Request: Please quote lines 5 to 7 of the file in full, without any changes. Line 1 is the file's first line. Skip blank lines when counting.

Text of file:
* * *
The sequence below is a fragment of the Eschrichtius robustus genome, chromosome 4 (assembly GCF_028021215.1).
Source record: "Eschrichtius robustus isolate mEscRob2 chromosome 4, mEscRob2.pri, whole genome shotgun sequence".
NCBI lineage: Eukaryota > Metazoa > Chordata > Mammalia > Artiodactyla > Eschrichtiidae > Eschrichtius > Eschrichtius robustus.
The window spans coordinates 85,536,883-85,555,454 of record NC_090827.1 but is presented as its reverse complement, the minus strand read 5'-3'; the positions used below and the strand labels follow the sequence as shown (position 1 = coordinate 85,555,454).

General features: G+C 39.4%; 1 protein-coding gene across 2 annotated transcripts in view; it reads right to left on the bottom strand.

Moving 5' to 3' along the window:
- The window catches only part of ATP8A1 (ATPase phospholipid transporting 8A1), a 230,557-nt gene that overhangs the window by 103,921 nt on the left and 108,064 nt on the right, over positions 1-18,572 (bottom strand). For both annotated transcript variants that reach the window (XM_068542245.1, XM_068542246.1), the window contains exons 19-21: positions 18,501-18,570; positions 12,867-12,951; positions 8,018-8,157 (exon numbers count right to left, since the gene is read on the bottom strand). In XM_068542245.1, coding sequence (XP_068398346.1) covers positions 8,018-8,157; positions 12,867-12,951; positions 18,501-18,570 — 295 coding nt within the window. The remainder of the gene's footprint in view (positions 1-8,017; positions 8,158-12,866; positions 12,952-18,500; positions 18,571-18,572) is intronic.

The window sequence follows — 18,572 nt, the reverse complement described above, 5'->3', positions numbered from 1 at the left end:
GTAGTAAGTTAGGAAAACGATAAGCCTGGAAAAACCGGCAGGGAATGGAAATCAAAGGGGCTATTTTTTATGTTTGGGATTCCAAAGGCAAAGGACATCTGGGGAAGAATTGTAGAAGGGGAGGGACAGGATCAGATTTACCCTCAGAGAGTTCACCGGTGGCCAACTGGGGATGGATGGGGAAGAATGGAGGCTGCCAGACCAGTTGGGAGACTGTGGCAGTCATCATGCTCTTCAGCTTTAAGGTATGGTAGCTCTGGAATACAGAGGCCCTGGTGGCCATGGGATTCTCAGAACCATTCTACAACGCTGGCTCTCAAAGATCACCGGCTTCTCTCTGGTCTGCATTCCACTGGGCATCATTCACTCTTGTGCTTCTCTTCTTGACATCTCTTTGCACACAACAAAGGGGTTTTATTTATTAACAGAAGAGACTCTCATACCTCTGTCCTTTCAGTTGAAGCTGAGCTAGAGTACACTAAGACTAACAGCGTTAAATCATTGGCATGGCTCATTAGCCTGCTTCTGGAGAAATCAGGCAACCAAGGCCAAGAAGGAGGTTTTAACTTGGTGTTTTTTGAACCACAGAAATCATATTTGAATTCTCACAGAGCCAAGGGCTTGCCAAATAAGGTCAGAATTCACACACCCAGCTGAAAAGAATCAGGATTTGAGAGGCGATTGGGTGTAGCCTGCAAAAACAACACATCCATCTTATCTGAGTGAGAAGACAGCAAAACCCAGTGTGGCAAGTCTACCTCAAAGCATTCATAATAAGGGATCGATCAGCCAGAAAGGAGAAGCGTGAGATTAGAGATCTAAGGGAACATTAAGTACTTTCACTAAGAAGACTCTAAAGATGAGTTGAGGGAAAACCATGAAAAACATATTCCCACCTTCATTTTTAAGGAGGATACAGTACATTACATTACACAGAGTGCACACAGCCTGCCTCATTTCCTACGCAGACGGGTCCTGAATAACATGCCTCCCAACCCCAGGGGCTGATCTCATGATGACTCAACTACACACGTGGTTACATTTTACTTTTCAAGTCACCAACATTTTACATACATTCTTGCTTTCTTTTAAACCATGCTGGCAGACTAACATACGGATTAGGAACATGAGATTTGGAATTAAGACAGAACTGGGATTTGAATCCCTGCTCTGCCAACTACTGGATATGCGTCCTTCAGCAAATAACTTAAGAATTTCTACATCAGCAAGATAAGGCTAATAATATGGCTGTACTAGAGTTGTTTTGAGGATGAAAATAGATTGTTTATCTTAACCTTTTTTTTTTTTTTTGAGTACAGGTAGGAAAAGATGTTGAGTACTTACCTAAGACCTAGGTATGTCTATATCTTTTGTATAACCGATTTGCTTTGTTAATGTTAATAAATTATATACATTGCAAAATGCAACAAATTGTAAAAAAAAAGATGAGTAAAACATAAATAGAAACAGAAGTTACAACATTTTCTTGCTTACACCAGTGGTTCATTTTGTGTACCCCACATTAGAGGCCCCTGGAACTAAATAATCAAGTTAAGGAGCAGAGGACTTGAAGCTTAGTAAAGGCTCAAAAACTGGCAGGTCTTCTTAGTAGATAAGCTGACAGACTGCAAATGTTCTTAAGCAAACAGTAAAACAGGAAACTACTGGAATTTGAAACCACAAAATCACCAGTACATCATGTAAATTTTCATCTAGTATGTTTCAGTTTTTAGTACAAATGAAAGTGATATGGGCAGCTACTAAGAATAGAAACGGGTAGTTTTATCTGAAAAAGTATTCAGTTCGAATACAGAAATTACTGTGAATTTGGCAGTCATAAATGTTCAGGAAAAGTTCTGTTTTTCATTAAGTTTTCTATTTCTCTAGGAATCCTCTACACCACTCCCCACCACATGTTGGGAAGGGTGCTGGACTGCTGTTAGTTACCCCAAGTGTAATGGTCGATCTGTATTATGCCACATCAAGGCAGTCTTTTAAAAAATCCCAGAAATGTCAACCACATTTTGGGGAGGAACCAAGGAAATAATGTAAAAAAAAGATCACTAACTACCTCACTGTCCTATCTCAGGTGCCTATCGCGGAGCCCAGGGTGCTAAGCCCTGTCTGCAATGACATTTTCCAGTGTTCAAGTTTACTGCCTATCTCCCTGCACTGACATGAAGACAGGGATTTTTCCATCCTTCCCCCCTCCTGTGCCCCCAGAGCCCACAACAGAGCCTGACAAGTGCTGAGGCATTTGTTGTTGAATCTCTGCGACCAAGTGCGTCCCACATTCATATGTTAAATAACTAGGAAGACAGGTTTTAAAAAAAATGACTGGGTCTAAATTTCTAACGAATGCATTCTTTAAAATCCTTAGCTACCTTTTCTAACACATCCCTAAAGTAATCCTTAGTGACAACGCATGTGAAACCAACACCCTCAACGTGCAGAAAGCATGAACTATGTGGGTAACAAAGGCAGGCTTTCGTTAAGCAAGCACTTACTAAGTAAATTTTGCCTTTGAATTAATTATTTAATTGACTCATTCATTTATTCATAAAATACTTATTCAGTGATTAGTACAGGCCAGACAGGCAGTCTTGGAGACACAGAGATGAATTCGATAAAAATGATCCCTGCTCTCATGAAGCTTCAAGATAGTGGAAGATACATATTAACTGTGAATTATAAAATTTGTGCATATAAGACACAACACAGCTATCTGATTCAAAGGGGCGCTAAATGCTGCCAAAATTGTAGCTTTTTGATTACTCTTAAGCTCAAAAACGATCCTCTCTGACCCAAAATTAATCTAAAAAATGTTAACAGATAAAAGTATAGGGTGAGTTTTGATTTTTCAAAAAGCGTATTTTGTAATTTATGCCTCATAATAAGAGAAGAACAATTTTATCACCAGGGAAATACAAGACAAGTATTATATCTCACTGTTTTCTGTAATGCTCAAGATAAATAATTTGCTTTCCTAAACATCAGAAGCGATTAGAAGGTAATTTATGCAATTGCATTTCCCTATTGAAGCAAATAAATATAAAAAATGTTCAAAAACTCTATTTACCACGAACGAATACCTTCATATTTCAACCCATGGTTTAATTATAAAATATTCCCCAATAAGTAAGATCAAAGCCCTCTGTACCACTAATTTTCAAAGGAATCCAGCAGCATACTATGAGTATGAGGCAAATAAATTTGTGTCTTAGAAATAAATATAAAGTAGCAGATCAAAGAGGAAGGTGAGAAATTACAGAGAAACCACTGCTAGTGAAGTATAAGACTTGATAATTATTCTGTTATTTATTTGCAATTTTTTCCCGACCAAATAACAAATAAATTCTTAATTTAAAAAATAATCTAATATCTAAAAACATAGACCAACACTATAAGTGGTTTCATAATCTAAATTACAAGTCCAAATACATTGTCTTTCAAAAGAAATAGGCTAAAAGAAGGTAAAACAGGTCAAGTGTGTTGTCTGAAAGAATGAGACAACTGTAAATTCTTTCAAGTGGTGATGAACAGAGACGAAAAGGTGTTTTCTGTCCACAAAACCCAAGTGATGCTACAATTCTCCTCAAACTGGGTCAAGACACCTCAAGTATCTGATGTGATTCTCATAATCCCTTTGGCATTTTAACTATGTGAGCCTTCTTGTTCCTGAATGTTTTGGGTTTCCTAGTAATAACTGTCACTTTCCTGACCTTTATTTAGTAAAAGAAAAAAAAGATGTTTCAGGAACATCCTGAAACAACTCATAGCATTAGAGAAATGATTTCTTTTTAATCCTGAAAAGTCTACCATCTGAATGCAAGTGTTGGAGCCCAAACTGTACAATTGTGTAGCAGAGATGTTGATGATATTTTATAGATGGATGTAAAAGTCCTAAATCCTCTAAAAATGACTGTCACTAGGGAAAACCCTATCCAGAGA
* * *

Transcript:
General features: G+C 39.4%; 1 protein-coding gene across 2 annotated transcripts in view; it reads right to left on the bottom strand.

Moving 5' to 3' along the window:
- The window catches only part of ATP8A1 (ATPase phospholipid transporting 8A1), a 230,557-nt gene that overhangs the window by 103,921 nt on the left and 108,064 nt on the right, over positions 1-18,572 (bottom strand). For both annotated transcript variants that reach the window (XM_068542245.1, XM_068542246.1), the window contains exons 19-21: positions 18,501-18,570; positions 12,867-12,951; positions 8,018-8,157 (exon numbers count right to left, since the gene is read on the bottom strand). In XM_068542245.1, coding sequence (XP_068398346.1) covers positions 8,018-8,157; positions 12,867-12,951; positions 18,501-18,570 — 295 coding nt within the window. The remainder of the gene's footprint in view (positions 1-8,017; positions 8,158-12,866; positions 12,952-18,500; positions 18,571-18,572) is intronic.